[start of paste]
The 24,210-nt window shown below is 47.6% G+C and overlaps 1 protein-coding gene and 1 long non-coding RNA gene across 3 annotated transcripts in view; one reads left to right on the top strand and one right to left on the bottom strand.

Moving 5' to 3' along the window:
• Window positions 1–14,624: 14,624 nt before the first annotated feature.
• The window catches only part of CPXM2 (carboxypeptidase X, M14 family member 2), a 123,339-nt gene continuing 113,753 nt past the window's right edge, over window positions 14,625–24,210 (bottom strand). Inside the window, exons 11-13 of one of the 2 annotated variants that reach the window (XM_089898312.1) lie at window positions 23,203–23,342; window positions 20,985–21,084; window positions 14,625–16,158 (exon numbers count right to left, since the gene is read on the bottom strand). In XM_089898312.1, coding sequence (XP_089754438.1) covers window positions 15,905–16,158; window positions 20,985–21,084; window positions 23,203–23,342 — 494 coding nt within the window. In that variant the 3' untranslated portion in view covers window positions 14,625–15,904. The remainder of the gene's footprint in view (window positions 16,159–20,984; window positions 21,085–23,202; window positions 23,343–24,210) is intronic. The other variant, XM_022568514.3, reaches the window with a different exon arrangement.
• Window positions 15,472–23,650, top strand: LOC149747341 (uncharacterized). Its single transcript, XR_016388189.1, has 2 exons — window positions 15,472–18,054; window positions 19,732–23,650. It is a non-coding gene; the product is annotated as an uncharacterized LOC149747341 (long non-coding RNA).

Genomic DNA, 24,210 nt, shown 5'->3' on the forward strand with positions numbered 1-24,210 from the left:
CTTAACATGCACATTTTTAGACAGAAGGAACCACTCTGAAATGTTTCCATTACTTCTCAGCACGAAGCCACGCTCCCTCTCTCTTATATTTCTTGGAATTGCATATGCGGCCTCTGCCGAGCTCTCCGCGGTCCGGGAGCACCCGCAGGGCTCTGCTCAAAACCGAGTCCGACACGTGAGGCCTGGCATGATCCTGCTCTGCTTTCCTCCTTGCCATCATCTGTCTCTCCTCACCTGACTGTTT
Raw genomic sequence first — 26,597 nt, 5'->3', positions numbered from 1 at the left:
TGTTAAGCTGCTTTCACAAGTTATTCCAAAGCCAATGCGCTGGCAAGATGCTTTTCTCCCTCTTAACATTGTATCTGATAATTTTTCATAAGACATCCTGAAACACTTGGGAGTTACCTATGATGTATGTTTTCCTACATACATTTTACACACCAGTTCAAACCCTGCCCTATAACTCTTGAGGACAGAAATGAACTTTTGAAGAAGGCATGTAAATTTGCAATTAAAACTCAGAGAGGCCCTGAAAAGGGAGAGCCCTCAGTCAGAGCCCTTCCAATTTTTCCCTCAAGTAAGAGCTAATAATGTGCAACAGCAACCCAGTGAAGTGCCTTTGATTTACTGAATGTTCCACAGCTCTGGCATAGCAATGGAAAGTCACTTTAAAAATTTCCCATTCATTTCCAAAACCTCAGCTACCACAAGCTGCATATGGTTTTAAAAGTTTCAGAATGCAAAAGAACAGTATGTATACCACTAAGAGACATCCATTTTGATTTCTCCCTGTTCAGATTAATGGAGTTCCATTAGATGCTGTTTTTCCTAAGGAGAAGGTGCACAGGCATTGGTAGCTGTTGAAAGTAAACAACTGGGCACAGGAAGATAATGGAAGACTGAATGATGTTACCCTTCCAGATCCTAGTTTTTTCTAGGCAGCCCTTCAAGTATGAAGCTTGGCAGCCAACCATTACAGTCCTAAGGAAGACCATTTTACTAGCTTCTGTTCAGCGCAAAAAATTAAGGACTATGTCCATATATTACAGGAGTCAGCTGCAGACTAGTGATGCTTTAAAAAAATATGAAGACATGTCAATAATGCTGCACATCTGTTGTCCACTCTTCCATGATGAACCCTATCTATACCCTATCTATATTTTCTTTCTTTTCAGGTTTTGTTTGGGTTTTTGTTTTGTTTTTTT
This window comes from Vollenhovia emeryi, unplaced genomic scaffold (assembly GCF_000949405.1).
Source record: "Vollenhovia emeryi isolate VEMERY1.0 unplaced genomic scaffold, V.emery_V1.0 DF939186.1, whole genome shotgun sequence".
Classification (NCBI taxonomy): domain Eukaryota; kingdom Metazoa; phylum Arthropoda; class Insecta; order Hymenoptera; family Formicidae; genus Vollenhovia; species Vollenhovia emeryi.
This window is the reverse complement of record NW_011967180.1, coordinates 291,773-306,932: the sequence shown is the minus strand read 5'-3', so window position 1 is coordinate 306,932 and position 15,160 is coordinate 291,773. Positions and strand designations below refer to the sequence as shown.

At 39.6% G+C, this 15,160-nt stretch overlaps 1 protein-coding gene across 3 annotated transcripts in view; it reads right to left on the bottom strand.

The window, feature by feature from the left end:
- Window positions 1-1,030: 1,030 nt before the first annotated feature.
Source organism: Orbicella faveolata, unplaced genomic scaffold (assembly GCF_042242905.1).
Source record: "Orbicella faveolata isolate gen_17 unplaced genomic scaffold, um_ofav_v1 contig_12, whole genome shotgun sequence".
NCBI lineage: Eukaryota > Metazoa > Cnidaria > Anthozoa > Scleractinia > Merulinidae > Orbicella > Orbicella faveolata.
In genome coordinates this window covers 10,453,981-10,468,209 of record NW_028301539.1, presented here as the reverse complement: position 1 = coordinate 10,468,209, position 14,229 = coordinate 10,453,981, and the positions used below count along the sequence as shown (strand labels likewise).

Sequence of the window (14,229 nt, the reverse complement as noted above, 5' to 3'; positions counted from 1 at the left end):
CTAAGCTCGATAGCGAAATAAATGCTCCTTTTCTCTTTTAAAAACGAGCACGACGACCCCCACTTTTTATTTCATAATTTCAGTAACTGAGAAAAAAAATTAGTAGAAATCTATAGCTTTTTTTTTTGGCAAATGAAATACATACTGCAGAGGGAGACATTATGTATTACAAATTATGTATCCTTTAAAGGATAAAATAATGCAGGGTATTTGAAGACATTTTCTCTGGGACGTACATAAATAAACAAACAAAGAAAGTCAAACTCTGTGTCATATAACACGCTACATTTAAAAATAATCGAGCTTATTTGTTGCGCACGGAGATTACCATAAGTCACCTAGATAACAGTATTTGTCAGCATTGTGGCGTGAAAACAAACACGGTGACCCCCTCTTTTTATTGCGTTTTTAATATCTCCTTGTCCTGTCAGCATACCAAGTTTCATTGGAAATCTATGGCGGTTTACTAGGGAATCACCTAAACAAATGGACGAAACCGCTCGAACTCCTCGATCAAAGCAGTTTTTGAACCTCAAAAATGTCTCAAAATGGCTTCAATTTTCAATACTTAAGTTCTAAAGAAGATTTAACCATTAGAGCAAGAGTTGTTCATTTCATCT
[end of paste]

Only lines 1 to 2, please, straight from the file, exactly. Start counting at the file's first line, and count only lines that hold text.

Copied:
The 24,210-nt window shown below is 47.6% G+C and overlaps 1 protein-coding gene and 1 long non-coding RNA gene across 3 annotated transcripts in view; one reads left to right on the top strand and one right to left on the bottom strand.

Moving 5' to 3' along the window: